Mr. HORN. OK, and has IRS fixed the responsibility for implementation on that plan on one person or how are they administering it?

Mr. DODARO. Basically, responsibility rests with the Chief Financial Officer, the CFO, Tony Musick.

One area that I am a little concerned about is that Tony has to deal with other people in the IRS to get some of the changes put in place. For example, while the CFO has total responsibility over the administrative accounting operations, that person does not have responsibility over the revenue accounting function. Now, we at GAO made a recommendation over the years to give more responsibility for revenue accounting to the Chief Financial Officer.

Mr. HORN. Yes, but whose choice is that? When Congress said, “Establish a Chief Financial Officer," they did not say, “you simply handle supervision of administrative accounting but if you have another type of accounting, such as revenue accounting, sorry, you do not handle that?” Aren't we holding them responsible for all fiscal matters within that agency?

Mr. DODARO. Yes, and the legislation was not as specific on this point. We do have a little bit of an unusual situation at IRS in that you have large custodial, governmentwide responsibilities there for revenue collection as well as internally. And there is no one organizational solution.

The biggest problem is that the revenue accounting systems were not developed with sufficient input from the financial people at IRS so that they have good controls in place and could be used for financial reporting purposes. Revenue systems were largely developed by people who have responsibility for processing the tax returns and they were more interested in making sure that refunds got out quickly and they could track physically the returns as they come through the system.

Mr. HOLLOWAY. And just to amplify on what he said, I think that is a very important nuance that really needs to be looked at in the context of the tax system modernization effort, because as they move to redesign their data bases I think it is important that one of the functional requirements that need to be looked at and considered and incorporated are the financial accounting and reporting needs.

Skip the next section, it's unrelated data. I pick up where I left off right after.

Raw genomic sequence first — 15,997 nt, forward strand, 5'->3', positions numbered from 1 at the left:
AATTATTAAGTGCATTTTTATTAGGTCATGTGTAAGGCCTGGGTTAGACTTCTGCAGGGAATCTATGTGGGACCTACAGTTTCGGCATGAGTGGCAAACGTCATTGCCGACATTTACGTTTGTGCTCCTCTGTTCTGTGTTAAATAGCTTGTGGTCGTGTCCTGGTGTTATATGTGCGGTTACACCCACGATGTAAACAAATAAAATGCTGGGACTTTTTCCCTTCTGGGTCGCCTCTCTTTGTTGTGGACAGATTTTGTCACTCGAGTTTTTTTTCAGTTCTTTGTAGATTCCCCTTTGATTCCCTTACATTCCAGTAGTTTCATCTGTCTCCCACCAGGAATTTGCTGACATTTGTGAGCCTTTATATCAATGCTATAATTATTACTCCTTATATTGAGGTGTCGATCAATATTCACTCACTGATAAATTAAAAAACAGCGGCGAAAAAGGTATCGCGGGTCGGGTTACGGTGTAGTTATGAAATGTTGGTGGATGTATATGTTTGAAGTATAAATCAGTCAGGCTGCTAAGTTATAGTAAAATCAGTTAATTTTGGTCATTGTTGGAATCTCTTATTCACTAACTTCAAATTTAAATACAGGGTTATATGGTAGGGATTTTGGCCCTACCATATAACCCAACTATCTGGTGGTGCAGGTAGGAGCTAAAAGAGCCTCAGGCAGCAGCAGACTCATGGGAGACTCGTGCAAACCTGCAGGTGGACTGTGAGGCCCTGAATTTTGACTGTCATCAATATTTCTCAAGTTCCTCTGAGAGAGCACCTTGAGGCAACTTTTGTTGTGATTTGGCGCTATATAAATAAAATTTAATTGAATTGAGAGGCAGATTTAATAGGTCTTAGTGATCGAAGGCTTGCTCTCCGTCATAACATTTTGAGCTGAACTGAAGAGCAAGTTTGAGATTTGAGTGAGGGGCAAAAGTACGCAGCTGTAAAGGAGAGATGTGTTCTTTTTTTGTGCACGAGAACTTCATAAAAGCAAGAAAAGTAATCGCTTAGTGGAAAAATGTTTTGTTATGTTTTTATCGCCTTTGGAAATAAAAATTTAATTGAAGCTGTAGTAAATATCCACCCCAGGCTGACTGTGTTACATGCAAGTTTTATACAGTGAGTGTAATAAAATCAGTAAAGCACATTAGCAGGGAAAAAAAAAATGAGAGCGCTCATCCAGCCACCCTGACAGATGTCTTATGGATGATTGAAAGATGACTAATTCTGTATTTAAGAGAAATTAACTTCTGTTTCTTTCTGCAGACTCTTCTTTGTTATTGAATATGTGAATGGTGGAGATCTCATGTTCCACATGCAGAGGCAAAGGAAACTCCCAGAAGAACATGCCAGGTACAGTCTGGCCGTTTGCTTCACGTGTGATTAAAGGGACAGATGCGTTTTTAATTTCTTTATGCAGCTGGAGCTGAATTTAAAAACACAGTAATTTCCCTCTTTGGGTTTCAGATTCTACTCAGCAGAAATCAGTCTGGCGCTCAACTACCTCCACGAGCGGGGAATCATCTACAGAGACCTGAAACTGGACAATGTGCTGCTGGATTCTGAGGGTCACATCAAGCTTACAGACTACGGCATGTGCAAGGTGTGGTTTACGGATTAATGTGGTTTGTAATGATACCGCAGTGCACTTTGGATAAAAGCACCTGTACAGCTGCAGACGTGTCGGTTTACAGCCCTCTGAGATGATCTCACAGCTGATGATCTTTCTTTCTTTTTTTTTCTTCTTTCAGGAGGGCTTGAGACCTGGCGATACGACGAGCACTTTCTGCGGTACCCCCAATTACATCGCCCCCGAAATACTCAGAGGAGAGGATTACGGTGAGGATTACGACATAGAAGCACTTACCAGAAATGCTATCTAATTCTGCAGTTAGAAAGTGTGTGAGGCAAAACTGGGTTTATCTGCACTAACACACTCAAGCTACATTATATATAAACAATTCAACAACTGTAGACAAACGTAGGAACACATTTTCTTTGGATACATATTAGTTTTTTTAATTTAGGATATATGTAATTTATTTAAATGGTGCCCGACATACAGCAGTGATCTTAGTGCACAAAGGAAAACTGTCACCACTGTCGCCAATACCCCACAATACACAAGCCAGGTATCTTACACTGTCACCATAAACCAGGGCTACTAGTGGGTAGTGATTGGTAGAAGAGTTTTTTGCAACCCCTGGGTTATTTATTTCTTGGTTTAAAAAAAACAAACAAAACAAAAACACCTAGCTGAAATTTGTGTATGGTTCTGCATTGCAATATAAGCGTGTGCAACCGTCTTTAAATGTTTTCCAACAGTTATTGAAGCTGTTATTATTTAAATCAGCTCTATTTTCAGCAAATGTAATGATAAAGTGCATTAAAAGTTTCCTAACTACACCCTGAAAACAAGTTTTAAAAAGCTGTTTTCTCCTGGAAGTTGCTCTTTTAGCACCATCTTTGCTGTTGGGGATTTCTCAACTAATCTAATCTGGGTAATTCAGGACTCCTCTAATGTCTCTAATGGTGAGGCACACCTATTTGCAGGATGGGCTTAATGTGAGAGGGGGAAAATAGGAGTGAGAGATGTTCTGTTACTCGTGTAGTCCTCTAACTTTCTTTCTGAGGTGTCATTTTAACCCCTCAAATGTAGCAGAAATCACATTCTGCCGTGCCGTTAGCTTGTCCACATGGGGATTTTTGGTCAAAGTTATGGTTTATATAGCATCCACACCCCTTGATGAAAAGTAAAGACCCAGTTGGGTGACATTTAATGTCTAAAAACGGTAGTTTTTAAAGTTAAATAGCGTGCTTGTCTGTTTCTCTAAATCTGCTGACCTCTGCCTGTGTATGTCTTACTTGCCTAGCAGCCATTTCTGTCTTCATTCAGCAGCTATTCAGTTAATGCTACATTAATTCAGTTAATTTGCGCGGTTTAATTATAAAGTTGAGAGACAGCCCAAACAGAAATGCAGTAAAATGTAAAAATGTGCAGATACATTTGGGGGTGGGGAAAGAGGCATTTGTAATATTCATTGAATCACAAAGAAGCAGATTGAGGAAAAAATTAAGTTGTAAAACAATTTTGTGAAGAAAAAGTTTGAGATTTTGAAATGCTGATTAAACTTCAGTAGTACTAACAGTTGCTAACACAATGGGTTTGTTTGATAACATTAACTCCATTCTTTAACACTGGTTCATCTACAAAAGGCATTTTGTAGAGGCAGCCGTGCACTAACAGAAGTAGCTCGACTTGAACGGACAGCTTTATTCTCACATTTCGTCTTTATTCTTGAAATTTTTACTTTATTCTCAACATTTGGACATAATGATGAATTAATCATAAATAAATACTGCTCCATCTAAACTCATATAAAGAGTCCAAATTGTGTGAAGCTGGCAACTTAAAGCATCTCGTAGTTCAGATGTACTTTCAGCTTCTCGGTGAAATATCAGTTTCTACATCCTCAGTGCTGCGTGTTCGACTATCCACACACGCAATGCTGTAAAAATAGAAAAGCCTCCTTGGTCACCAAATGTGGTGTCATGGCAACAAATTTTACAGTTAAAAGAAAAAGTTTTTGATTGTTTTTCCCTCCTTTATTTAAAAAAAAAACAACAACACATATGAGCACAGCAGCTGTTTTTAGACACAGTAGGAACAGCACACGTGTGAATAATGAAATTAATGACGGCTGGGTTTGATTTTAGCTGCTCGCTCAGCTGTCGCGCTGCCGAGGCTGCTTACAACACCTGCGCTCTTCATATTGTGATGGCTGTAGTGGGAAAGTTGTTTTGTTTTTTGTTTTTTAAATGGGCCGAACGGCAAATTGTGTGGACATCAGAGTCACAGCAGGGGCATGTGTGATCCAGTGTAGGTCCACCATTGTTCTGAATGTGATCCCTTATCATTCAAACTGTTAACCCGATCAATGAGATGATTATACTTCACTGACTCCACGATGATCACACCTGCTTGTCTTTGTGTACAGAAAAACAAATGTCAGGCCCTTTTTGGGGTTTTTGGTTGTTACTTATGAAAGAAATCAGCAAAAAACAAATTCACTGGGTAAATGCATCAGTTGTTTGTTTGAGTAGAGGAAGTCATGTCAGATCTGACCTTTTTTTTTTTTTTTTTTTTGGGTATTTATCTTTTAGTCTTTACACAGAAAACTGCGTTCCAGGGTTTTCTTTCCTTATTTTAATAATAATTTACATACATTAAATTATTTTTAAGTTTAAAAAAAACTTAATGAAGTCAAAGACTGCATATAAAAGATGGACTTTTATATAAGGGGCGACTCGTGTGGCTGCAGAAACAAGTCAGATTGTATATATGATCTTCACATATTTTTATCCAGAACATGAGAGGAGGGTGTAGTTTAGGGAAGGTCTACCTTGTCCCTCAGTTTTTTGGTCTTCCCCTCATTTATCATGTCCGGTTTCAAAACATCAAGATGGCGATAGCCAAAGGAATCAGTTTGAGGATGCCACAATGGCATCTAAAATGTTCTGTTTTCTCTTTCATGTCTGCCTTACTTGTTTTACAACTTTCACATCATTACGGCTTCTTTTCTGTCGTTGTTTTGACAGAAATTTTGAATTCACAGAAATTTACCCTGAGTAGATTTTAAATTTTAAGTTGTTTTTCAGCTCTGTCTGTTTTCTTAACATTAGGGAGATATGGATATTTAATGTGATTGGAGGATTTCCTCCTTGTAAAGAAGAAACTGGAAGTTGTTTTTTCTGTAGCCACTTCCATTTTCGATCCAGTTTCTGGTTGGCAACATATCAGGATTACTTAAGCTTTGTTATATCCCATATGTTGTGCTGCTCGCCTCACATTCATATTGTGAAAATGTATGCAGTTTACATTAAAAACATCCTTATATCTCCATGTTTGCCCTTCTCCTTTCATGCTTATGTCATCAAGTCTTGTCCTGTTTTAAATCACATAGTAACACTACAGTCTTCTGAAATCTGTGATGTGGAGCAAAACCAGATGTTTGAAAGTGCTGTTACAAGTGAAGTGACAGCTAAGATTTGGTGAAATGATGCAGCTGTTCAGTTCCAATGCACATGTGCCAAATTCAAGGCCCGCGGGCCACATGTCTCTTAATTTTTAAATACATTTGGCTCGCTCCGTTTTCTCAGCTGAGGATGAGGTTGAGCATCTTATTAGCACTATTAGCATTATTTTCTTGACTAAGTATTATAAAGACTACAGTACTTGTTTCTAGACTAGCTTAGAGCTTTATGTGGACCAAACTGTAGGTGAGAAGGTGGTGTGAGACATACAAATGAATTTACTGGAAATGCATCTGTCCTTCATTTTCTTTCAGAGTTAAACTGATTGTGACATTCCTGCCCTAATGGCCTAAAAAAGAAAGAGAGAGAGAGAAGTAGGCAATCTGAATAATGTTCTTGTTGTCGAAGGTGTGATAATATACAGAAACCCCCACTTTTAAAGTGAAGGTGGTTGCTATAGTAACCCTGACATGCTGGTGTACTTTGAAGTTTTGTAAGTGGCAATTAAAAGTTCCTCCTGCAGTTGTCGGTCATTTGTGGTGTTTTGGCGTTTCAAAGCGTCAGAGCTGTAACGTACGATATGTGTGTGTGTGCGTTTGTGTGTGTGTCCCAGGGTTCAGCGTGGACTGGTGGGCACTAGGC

A lot of emphasis, much like in times past when they developed those, has been placed on trying to enhance customer service and improve production, which are all very important things that need to be considered, but I think, likewise, as they go to develop whatever the new data base is going to look like, consideration needs to be given to some of the dilemmas that they are confronted with from a financial reporting and accounting perspective.

Mr. DODARO. Mr. Chairman, I think this is the second critical success factor. One is having a plan. The other factor is making it happen and making it reality and having follow-through. Followthrough has been a problem at IRS. It is largely still functionally aligned and a lot of people have different responsibilities for different areas.

Fixing some of their financial problems and their systems problems requires a broader approach in the organization and, as you well know from the jobs that you have had over the years, that is the hardest part, is to get a large organization to work together.

And Tony is going to need help from other parts of IRS, and this is where the role of the Deputy Commissioner and the Commissioner becomes important in that they need to followup and if things are not getting done, they either need to realign responsibilities or make it clear and directed to people that they need to cooperate with him to bring this to closure.

The third factor that I think is important, success factor, is continual congressional oversight. I mentioned the RTC earlier. One of the comments, as we were testifying years ago on RTC and why they could not get a clean opinion, and at the same time Congress was being asked to increase appropriations to bail out the savings and loan problems and giving those to the RTC, one congressional member said, "Why should we give the RTC any additional money if they cannnot account for the appropriations that we have given them before?"